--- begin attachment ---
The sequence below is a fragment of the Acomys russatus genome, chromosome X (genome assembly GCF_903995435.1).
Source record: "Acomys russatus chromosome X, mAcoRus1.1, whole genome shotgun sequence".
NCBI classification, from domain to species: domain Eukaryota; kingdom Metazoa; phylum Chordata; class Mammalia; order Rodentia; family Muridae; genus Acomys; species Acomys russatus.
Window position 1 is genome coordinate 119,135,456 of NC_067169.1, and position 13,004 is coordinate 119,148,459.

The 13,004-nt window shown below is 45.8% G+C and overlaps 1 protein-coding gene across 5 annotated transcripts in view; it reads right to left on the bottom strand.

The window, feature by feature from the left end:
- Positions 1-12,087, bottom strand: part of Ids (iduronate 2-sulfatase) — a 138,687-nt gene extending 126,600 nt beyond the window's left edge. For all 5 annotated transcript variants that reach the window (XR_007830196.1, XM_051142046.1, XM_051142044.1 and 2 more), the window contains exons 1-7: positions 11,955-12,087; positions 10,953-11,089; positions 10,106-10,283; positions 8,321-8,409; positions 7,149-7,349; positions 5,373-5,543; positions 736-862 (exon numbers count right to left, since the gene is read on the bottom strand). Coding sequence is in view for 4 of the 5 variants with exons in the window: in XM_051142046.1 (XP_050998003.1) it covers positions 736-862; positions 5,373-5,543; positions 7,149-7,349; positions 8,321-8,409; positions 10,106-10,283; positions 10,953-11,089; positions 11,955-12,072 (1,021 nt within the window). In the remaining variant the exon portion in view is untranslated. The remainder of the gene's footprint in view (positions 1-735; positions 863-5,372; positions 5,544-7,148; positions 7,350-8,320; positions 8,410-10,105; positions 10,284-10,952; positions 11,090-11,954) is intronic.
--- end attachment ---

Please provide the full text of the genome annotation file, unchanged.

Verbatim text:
The sequence below is a fragment of the Acomys russatus genome, chromosome X (genome assembly GCF_903995435.1).
Source record: "Acomys russatus chromosome X, mAcoRus1.1, whole genome shotgun sequence".
NCBI classification, from domain to species: domain Eukaryota; kingdom Metazoa; phylum Chordata; class Mammalia; order Rodentia; family Muridae; genus Acomys; species Acomys russatus.
Window position 1 is genome coordinate 119,135,456 of NC_067169.1, and position 13,004 is coordinate 119,148,459.

The 13,004-nt window shown below is 45.8% G+C and overlaps 1 protein-coding gene across 5 annotated transcripts in view; it reads right to left on the bottom strand.

The window, feature by feature from the left end:
- Positions 1-12,087, bottom strand: part of Ids (iduronate 2-sulfatase) — a 138,687-nt gene extending 126,600 nt beyond the window's left edge. For all 5 annotated transcript variants that reach the window (XR_007830196.1, XM_051142046.1, XM_051142044.1 and 2 more), the window contains exons 1-7: positions 11,955-12,087; positions 10,953-11,089; positions 10,106-10,283; positions 8,321-8,409; positions 7,149-7,349; positions 5,373-5,543; positions 736-862 (exon numbers count right to left, since the gene is read on the bottom strand). Coding sequence is in view for 4 of the 5 variants with exons in the window: in XM_051142046.1 (XP_050998003.1) it covers positions 736-862; positions 5,373-5,543; positions 7,149-7,349; positions 8,321-8,409; positions 10,106-10,283; positions 10,953-11,089; positions 11,955-12,072 (1,021 nt within the window). In the remaining variant the exon portion in view is untranslated. The remainder of the gene's footprint in view (positions 1-735; positions 863-5,372; positions 5,544-7,148; positions 7,350-8,320; positions 8,410-10,105; positions 10,284-10,952; positions 11,090-11,954) is intronic.